I have already remarked on the innovative approach by Conservative-run Staffordshire County Council in driving up standards of adult social care.
I am pleased to see that they are now embarking on a further bold initiative to improve services in this area. They have published a set of proposals including requirements of transparency so that those failing to provide an acceptable standard of care will be named and shamed.
First of all we need some relevant practical measures of what is an acceptable standard:
Measurable standards are key to monitoring the quality of services and making sure they are delivering the outcomes they were commissioned to. Standards need to be specific and objective, clearly written and contain measures that make clear the line between satisfactory delivery and sub standard delivery. A measurable standard should also allow room for a service to exceed the satisfactory level of service delivery and empower them to strive for continuous improvement. Performance has to be realistically monitored against the standards to ascertain whether the measurable standard has been met. This monitoring should be based on measurable outcomes capturing people’s experience of the service and other quality measures e.g. quantity, timeliness, and cost-effectiveness. The involvement of people who use our services to define, develop and monitor standards is the most important factor to making sure services are delivering the outcomes people want, to a level of quality they expect. If people’s desired outcomes and expectations of a service do not form this, it is impossible to determine if the service is of a good quality.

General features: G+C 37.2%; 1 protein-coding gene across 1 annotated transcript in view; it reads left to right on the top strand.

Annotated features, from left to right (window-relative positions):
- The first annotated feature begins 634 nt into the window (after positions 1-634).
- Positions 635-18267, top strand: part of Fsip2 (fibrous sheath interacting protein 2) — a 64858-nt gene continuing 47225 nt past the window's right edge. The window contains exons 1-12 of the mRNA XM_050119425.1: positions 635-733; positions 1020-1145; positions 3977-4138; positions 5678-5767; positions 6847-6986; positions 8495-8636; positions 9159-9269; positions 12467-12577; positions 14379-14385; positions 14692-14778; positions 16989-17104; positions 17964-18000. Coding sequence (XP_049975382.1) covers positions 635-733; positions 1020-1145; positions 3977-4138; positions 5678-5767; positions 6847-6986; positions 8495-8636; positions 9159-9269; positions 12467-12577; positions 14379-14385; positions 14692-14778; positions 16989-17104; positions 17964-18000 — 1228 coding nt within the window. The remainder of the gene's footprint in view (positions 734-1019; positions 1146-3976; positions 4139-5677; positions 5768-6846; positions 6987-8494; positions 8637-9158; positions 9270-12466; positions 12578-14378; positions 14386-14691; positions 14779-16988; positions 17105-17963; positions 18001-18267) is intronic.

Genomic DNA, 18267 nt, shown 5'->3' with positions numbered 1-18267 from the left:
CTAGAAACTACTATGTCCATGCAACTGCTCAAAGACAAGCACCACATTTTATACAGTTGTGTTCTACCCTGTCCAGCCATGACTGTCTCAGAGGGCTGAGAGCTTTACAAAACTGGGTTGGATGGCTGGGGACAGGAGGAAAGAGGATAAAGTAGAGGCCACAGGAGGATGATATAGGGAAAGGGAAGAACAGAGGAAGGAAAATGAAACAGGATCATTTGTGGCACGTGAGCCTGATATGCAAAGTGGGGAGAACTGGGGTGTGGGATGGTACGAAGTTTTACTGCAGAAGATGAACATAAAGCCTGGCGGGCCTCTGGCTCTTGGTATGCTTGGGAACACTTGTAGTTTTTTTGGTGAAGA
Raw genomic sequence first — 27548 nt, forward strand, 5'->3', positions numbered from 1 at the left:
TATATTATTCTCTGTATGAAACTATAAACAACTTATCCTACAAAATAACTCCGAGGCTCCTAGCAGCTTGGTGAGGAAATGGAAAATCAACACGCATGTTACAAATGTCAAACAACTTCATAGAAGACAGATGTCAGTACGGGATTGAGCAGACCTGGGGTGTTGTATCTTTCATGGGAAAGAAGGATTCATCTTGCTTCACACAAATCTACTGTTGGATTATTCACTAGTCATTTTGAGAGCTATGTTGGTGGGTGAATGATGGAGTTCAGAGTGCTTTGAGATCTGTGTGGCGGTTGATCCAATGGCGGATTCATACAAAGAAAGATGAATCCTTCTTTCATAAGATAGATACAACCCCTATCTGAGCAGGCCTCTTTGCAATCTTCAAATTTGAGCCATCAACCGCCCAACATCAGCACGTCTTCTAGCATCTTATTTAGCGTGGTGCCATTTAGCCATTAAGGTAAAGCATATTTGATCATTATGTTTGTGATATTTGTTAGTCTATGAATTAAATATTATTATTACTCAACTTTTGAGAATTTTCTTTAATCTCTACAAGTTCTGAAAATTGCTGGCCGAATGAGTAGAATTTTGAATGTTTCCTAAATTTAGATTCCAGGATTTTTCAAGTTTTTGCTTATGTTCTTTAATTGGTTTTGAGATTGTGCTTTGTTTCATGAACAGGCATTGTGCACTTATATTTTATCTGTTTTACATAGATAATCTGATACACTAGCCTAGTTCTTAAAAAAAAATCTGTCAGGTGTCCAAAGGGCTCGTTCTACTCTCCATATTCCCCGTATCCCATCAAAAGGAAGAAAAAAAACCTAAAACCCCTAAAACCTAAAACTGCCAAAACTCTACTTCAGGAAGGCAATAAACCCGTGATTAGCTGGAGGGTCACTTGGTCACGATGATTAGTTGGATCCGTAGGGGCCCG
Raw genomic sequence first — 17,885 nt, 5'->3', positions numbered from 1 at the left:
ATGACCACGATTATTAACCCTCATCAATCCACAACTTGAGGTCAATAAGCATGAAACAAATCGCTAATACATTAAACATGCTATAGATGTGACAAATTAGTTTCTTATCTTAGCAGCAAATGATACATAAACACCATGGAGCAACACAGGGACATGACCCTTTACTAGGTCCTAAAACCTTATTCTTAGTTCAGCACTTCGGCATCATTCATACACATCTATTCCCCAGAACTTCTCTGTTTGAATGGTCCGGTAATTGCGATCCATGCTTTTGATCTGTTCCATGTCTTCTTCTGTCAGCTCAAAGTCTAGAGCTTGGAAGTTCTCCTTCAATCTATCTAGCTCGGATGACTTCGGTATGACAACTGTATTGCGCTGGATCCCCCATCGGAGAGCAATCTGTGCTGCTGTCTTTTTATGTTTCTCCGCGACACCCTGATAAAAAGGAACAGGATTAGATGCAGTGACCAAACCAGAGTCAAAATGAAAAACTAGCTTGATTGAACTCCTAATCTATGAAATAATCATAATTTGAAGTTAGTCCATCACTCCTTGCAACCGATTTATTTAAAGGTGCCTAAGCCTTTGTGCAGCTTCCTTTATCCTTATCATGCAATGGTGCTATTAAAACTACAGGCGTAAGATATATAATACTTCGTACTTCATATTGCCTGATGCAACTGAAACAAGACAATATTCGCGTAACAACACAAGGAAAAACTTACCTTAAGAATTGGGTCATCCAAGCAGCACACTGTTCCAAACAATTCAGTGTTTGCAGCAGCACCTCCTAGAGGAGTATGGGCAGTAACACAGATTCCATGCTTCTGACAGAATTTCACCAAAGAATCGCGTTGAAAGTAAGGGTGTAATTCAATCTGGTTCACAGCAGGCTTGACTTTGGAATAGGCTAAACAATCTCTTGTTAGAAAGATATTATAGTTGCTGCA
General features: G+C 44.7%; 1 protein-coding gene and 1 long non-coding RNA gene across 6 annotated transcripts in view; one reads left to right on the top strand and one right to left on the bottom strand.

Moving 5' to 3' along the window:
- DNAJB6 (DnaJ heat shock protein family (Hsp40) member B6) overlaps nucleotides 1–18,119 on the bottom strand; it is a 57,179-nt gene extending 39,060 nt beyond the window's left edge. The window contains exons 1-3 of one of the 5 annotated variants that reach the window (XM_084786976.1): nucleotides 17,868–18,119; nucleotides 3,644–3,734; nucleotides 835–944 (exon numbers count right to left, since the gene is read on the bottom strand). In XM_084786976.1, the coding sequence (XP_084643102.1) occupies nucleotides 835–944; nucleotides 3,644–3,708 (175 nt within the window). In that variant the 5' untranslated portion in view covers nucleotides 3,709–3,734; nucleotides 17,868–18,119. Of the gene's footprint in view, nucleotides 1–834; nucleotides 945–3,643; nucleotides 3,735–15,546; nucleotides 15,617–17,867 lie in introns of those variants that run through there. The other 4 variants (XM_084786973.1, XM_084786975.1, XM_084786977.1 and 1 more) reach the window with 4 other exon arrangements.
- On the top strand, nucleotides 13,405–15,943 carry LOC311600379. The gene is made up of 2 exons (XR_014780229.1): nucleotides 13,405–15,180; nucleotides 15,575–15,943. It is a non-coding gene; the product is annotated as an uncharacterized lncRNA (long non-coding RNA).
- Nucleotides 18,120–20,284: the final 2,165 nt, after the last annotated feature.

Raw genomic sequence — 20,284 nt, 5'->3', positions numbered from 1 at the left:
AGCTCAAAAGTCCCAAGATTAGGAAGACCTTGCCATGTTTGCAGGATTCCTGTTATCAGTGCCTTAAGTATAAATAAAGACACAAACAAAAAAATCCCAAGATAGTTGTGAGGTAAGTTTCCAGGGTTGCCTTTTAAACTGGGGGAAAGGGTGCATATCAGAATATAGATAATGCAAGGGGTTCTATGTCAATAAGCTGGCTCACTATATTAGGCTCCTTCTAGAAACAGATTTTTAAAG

Then we need to be open about whether or not those standards are being met:
More transparent information sharing with the wider community. We will introduce a public declaration of the organisations that the county council has suspended contracts with. This will allow us to exercise our duty of care to keep the vulnerable people of Staffordshire safe and will give people more information to inform their choices when purchasing care directly. It will also act as a red light for service providers to react quickly to concerns raised to make their services safe and fit for purpose.
Regularly publish breakdown of compliments, complaints and feedback received about the services we commission and the action we have taken to resolve issues.
This strikes me as an approach that other councils should conside adopting.